Tag: United States v. Arizona

Arizona Immigration Law, Reloaded

A mixed decision:

The court ruled that Arizona cannot make it a misdemeanor for immigrants to fail to carry identification that says whether they are in the United States legally; cannot make it a crime for undocumented immigrations to apply for a job; and cannot arrest someone based solely on the suspicion that the person is in this country illegally.

However, the court let stand the part of the law that requires police to check the immigration status of anyone they detain, if there is “reasonable suspicion” that the person is unlawfully in the United States. Even there, though, the justices said the provision could be subject to additional legal challenges. The court said it was “improper” for the federal government to block the provision before state courts have a chance to interpret it and without determining whether it conflicts with federal immigration law in practice.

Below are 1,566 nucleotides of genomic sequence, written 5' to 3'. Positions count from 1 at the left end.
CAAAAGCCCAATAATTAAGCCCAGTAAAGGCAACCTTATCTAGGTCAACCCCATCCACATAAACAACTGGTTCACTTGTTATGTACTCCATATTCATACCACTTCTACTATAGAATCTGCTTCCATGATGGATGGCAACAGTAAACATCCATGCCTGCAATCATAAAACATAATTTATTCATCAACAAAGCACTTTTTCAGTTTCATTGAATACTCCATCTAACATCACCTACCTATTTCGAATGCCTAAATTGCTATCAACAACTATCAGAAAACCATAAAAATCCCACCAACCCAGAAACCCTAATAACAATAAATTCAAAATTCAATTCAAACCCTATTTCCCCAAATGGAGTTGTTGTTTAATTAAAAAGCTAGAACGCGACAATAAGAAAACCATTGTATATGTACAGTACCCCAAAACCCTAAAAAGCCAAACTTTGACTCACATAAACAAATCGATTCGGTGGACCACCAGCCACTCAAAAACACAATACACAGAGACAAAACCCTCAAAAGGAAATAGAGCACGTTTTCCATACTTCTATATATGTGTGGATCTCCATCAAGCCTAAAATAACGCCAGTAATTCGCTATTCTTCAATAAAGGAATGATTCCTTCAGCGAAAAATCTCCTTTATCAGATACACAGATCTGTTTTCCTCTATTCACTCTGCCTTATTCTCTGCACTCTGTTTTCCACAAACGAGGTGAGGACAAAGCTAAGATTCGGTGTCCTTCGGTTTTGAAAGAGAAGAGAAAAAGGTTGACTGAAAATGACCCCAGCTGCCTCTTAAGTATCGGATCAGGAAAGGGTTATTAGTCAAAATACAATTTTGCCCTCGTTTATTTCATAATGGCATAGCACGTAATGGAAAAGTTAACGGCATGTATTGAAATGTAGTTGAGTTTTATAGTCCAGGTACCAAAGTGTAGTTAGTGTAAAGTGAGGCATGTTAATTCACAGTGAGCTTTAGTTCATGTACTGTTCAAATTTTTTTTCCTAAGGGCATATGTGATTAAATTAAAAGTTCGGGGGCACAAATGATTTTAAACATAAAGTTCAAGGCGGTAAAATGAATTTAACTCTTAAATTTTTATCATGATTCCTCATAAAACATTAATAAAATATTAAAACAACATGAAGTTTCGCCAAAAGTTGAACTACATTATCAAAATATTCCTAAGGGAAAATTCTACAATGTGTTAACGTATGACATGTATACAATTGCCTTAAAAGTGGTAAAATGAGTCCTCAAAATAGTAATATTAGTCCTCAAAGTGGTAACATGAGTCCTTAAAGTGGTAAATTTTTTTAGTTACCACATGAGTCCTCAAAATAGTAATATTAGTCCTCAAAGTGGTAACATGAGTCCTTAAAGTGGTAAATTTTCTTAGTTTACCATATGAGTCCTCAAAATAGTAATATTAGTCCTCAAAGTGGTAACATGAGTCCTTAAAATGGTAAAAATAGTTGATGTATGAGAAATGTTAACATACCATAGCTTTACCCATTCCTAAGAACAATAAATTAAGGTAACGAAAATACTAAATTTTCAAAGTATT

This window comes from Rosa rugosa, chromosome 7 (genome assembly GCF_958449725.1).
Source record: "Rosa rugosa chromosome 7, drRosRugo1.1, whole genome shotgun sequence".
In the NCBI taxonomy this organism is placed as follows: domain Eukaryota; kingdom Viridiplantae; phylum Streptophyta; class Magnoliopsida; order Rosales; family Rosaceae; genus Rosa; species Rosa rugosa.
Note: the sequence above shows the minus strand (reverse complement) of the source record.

Depending on how you break it down, the decision was 5-3 (Kagan recused). Alito would have upheld some provisions; Scalia and Thomas the entire thing.

I would probably side with the majority in this case, simply because I think immigration law is a federal issue. If they are failing to enforce the law, then we need to elect people who either will enforce the law or make one that is more enforceable. I can understand Arizona’s frustration. But I prefer to follow the Constitution. (In the end, this is a less important issue as the moment; illegal immigration has cratered with the economy.)

Obamacare should come Thursday. So that’s three more days for the liberals to try to preemptively try to make the decision illegitimate. I’ll tweet the stupid writings.

Update: The Court also ruled that juveniles as young as 10 years old can not get life sentences without parole and that Montana can not over-ride Citizens United. I agree with both decisions.